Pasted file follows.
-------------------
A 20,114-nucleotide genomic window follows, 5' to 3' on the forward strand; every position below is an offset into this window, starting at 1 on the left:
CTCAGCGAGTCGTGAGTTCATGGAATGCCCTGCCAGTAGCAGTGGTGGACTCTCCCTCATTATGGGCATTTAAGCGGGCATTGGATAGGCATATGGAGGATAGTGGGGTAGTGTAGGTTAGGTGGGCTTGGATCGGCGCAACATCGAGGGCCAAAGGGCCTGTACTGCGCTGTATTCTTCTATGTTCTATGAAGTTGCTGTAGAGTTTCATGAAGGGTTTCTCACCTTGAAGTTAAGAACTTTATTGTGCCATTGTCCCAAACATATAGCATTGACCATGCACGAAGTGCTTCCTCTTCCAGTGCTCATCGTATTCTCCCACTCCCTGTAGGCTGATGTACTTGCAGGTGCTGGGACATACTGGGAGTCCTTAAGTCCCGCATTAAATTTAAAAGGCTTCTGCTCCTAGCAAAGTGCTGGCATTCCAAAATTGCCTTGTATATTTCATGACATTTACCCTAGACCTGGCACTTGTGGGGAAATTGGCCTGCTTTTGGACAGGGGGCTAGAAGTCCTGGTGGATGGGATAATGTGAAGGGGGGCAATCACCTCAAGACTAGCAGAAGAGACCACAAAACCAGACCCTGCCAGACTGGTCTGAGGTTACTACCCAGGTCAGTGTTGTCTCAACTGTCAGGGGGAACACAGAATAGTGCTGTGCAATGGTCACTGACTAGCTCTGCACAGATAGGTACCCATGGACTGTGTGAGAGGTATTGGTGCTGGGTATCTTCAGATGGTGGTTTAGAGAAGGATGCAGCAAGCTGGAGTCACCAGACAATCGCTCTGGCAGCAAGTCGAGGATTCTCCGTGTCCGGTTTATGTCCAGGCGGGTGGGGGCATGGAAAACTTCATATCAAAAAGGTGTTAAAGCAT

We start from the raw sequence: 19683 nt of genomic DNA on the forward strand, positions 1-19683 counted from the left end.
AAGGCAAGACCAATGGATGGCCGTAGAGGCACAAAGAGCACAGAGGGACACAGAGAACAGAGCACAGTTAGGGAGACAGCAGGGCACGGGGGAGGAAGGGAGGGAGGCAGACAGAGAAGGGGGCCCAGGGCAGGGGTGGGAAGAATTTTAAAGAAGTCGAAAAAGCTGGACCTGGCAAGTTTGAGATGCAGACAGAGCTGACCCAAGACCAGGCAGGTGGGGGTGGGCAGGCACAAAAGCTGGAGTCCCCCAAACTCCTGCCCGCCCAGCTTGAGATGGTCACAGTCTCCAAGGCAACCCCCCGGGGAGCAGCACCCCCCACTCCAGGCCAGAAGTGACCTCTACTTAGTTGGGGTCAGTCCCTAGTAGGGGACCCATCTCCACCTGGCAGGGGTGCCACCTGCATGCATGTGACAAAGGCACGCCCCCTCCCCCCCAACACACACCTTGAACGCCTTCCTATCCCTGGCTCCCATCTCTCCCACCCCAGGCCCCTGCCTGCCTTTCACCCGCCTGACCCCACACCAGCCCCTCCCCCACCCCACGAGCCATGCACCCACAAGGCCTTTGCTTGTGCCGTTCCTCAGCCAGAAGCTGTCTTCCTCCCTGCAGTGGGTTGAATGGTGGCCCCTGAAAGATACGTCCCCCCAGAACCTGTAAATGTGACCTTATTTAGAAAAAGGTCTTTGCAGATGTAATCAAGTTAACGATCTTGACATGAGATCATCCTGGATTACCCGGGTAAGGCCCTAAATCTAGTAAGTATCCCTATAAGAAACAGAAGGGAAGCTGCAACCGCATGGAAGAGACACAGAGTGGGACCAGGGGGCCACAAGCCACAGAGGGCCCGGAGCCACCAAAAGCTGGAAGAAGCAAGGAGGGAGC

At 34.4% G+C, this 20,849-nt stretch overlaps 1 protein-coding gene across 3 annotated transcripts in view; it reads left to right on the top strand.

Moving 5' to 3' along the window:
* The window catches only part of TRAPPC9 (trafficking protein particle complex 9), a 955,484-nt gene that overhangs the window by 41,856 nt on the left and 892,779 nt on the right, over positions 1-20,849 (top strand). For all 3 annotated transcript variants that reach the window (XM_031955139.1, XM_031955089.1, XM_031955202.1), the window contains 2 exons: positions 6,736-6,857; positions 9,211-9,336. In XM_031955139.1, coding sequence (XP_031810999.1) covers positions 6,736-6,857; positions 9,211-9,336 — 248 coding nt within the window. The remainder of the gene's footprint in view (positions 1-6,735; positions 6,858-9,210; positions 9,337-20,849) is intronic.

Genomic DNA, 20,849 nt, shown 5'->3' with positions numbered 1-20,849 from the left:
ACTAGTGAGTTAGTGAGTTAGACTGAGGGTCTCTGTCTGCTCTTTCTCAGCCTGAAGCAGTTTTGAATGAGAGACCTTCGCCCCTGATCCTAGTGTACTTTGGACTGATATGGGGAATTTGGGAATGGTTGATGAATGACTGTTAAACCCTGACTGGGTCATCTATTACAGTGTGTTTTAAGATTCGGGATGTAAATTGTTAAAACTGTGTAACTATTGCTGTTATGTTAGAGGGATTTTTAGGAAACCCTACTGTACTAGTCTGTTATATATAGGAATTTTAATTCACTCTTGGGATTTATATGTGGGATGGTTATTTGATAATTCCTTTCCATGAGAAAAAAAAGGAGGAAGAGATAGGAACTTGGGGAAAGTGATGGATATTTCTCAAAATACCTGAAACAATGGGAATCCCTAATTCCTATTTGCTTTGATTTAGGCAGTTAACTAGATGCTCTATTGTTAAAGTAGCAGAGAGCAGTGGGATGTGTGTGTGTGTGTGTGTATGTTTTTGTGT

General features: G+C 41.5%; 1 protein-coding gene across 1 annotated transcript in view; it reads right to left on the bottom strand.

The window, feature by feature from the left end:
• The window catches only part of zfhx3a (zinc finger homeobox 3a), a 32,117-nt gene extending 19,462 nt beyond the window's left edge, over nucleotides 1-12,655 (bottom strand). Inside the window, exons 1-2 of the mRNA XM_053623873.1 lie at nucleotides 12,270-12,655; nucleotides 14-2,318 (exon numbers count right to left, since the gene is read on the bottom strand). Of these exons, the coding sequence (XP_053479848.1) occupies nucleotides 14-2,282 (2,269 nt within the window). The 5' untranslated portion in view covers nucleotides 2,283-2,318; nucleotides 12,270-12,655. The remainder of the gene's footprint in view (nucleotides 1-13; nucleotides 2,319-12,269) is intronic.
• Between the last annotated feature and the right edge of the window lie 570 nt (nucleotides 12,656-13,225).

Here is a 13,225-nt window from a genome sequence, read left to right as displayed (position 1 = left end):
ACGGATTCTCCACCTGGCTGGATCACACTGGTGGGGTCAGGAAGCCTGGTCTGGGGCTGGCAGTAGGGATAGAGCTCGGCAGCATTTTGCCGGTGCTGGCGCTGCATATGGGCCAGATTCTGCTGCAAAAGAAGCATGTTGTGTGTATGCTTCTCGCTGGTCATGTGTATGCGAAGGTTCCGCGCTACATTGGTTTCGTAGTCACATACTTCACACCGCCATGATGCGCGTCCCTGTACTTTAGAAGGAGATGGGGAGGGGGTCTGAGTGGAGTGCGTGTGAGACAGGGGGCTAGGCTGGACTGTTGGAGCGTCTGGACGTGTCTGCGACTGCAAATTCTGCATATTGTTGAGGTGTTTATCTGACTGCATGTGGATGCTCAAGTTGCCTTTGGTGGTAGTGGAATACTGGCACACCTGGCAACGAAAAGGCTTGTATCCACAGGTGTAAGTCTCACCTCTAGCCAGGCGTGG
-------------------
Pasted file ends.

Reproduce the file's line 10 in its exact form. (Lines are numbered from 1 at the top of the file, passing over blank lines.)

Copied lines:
General features: G+C 41.5%; 1 protein-coding gene across 1 annotated transcript in view; it reads right to left on the bottom strand.